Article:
Wednesday, February 9, 2011
For U.S. policymakers trying to gauge how American interests are at stake in Egypt, the popular uprising there is a tale of two risks. The democratic process, if allowed to run its course, could bring to power a new government unsupportive of U.S. priorities. But if the democratic process in Egypt is blocked, the outcome could be equally damaging to U.S. interests.
The uncertainty over the Egyptian scenarios has brought even the most hardheaded foreign policy analysts to different conclusions.
The U.S. aims in Egypt are longstanding and clear: maintaining peace with Israel, keeping the Suez Canal open, and supporting U.S. and allied efforts against al-Qaida and other extremist groups. Republican and Democratic administrations alike have seen these as vital U.S. interests, and they have consistently ranked them above the promotion of human rights and democracy. In practice, this has meant supporting Egyptian President Hosni Mubarak, no matter his faults.
The recent political upheaval in Egypt has not fundamentally altered the assessment of these interests, but it has raised questions about what U.S. policy best promotes them.
Backing An Ally
On one side are those who say the U.S. should stick with the Mubarak government and not be swayed by all of the people demonstrating for democracy. Among them are John Bolton, who served as U.S. ambassador to the U.N. under President George W. Bush.
"We have a profound interest in the stability of the Israeli-Egyptian peace relationship," Bolton said, speaking on Fox News in the early days of the uprising. "We've got an enormously strong relationship with the Egyptian military. Mubarak ... has been an American ally for 30 years.
"These are not things you toss away lightly against the promise, the hope, the aspiration for sweetness and light and democratic government."
The risk from this point of view is that the people in Egypt or elsewhere in the Middle East, when given the opportunity to choose their leaders freely, might elect governments that are hostile to Israel and to U.S. strategic interests.
"In any kind of a democratic Middle East, I think the force that is going to come to the surface is going to be nationalism," says Ray Takeyh, a Middle East scholar at the Council on Foreign Relations. "Arab-Israeli peacemaking is likely to suffer some kind of a setback."
Empowering The Political Center
Some staunch defenders of Israel, however, see a possible strategic payoff in supporting Egyptian democracy. The opposition movement there could produce a new parliament, one that is not a rubber stamp for the Mubarak government. While such a development could empower extremist groups, including the Muslim Brotherhood, that would want to stand up to Israel, they might find themselves outnumbered.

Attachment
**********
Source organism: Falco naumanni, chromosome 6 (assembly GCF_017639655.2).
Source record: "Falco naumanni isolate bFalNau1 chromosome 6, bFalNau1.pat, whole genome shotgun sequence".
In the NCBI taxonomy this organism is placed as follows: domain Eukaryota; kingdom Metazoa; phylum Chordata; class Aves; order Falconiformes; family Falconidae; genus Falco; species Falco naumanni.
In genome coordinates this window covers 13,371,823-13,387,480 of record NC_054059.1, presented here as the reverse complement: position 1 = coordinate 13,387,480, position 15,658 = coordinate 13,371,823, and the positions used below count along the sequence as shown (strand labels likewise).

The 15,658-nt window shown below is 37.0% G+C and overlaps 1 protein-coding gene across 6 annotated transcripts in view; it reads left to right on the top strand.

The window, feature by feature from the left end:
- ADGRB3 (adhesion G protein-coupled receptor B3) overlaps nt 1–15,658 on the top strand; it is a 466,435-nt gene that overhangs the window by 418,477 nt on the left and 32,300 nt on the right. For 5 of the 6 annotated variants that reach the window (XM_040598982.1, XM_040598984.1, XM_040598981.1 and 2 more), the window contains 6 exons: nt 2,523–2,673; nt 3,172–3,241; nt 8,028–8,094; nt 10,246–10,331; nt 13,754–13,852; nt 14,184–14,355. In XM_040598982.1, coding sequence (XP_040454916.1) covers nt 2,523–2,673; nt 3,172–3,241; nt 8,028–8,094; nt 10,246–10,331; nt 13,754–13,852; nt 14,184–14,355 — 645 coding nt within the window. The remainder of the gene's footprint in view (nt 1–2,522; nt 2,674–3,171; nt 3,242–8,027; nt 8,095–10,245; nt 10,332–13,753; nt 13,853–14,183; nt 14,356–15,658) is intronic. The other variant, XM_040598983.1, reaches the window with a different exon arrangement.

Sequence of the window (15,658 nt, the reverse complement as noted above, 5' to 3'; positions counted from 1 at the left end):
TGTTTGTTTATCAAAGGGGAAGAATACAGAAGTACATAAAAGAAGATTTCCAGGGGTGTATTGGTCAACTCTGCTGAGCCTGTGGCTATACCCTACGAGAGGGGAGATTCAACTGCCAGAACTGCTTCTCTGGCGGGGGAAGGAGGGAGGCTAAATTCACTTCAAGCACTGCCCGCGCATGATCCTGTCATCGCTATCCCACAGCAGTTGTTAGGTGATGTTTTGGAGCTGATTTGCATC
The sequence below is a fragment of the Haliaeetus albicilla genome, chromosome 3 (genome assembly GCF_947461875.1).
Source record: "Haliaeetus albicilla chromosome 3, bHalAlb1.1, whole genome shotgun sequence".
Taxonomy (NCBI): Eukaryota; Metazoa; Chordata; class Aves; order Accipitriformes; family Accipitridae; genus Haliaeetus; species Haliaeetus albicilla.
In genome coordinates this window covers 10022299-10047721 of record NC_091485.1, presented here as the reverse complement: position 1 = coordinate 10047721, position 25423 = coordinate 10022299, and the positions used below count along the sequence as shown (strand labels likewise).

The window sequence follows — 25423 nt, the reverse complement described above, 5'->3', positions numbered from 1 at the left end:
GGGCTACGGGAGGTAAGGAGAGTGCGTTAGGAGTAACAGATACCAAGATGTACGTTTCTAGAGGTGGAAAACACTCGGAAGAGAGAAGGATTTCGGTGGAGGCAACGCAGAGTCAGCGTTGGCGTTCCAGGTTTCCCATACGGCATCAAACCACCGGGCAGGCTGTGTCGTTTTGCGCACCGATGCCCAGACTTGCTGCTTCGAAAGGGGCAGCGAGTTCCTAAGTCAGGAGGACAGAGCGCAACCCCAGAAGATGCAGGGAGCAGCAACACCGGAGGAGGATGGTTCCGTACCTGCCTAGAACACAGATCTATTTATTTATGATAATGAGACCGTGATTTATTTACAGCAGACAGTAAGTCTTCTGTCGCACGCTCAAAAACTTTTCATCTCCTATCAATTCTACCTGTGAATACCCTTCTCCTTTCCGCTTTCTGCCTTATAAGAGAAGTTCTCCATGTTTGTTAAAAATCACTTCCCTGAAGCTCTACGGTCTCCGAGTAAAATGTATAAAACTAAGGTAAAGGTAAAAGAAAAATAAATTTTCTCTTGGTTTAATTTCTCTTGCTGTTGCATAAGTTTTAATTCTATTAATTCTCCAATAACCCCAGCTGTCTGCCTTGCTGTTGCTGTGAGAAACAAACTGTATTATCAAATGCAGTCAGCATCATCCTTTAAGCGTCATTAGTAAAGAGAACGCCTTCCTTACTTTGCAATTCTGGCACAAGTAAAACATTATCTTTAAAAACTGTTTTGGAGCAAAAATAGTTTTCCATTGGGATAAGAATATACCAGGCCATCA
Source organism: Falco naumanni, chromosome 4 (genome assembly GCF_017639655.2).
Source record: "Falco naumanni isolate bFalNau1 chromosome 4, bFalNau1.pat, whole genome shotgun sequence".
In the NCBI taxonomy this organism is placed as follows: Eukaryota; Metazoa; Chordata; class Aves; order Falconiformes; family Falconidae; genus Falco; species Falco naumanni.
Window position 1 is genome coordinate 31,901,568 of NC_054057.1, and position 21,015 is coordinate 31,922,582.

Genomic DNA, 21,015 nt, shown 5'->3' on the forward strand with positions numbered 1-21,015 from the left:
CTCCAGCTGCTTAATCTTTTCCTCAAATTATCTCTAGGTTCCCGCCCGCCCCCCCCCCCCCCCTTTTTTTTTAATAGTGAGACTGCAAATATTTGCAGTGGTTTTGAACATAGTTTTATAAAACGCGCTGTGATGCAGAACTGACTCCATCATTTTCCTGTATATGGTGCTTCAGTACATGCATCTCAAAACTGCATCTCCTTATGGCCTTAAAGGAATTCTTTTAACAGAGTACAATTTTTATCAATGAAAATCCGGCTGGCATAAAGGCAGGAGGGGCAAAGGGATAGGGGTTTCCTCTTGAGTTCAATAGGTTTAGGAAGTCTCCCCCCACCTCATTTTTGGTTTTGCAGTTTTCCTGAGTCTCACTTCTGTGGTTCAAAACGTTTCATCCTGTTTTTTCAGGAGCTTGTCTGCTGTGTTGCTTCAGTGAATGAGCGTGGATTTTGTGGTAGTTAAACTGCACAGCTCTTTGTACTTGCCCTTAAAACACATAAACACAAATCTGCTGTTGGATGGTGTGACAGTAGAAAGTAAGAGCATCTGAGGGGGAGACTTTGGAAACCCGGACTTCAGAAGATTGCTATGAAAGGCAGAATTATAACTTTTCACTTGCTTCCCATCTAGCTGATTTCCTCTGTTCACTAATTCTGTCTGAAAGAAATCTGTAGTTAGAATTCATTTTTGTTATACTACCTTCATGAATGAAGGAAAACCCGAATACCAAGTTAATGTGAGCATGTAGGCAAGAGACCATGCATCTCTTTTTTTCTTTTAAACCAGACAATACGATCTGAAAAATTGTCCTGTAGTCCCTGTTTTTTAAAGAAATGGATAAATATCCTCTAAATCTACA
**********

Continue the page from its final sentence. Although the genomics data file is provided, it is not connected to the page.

"The hope would be that you get a debate in Egypt, for the first time, over relations with Israel, and that that debate [would be] won by people saying, 'We don't want a war with Israel,' " says Elliott Abrams, who advised Bush on Middle East policy. "If you have debates in the Egyptian parliament that come out with a majority for maintaining the peace treaty, and the Muslim Brotherhood is involved in those debates and accepts its defeat, that's actually an advance for peace in the region."
Abrams, now a Senior Fellow at the Council on Foreign Relations, argues that the key to achieving stability in Egypt and the rest of the Middle East is building the political center. In this sense, he argues, the significant risk to U.S. interests in Egypt lies not in supporting the democratic movement, but in supporting an autocrat like Hosni Mubarak.
"This guy has ruled Egypt for 30 years, and as he leaves, the Muslim Brotherhood is stronger than ever," Abrams argues. "Why? Because he was actually crushing the center, not the Brotherhood."
A Changed U.S. Role?
With the political center "crushed" in Egypt, the road ahead does remain risky. New governments in Egypt and elsewhere might be less friendly to the United States. Cooperation in counterterrorism could suffer. U.S. military access to the Suez Canal could even be jeopardized. The key U.S. interests would be called into question.
On the other hand, those challenges may not look so serious if these governments are successful at reforming their economies and modernizing their societies.
"If the region manages to stabilize itself and become more self-governing," says Takeyh, "[if] its economies are more self-sufficient and equitable in terms of distribution of wealth, if the region is at peace with itself, then it may not actually require an external guarantor."
That guarantor of stability and security is now the United States. But the exercise of that role comes at the cost of democracy, and it is a cost that must now be recalculated.